Pertussis tests are used to detect and diagnose a Bordetella pertussis infection. Early diagnosis and treatment may lessen the severity of symptoms and help limit spread of the disease.
There are several tests that may be used when a pertussis infection is suspected:
Culture – this test has been the "gold standard" for identifying pertussis and is used to diagnose a pertussis infection. The sample is put into nutrient media and the bacteria are grown and identified. Results are reported in one to two weeks.
Polymerase Chain Reaction (PCR) – this test amplifies the genetic material of the bacteria in a sample and is available within a couple of days. PCR testing should not be used to diagnose outbreaks of the disease. False positive results may occur when PCR is used to screen people who may have been exposed but have no symptoms of disease.
Direct Fluorescent Antibody (DFA) – this test is not as widely used as it once was. It is less specific and sensitive than the pertussis culture and PCR. However, this method could still be valuable to confirm the identity of bacteria grown in culture.
Antibodies, IgA, IgG, IgM – these blood tests measure the body's immune response to a pertussis infection.
Other tests that may occasionally be ordered include:
Toxin antibodies, IgA, IgG – these blood tests measure the body's immune response to toxins released by B. pertussis.
B. pertussis molecular sub-typing – this test may be ordered not to benefit an individual, but so that health professionals can better understand the strain and severity of the B. pertussis present in a community during an outbreak.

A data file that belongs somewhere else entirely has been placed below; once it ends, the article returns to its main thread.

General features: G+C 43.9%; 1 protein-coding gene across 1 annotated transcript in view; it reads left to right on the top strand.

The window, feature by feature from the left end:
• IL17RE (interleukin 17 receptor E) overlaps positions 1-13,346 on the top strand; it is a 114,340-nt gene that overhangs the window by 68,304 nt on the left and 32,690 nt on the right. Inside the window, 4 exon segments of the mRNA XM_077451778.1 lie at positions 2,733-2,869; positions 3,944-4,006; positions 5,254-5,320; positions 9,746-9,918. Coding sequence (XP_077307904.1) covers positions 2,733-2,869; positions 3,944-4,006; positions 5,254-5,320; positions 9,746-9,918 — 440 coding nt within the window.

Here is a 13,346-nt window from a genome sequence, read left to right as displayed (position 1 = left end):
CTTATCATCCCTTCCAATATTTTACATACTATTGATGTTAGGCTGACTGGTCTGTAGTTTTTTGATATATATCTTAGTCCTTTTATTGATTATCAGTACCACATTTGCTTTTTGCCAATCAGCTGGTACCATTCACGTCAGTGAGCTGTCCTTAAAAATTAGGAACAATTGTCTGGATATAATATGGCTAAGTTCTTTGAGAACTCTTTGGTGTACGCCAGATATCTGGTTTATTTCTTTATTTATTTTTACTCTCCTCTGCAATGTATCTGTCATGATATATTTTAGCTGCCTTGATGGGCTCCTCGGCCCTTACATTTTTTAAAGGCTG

Typically, a pertussis culture and PCR test will both be ordered, as early in the illness as possible. Cultures are less likely to grow the organism 2 to 3 weeks into the illness and will be affected by some antimicrobial agents if the person has been treated.
Since the introduction of PCR testing, the use of DFA testing has significantly decreased. When used, it should be ordered along with a pertussis culture to recover the organism in order to investigate potential outbreaks and perform antimicrobial susceptibility testing.
Pertussis antibody testing is not used frequently. It is ordered to help determine if a person has had a recent pertussis infection. Pertussis IgG antibodies will be present in anyone who has been vaccinated. Pertussis IgM and IgA antibodies will usually only be present a short time after vaccination or infection. These tests may sometimes be ordered to help evaluate and study the spread of pertussis in the community. Rarely, an antibody test may be performed to evaluate the adequacy of a person's immune response to a pertussis vaccine.
Pertussis tests are ordered when a doctor suspects that a person has a Bordetella pertussis infection. A pertussis culture and PCR are performed when someone has symptoms suggestive of pertussis, and as early in the illness as possible (generally within the first 3 weeks).
Symptoms during the first stage of the infection, called the catarrhal stage, may include typical cold symptoms such as a runny nose, sneezing, mild cough, and/or a low-grade fever. After about 2 weeks, the paroxysmal stage begins and may include symptoms such as:
Frequent severe bouts of coughing, sometimes followed by vomiting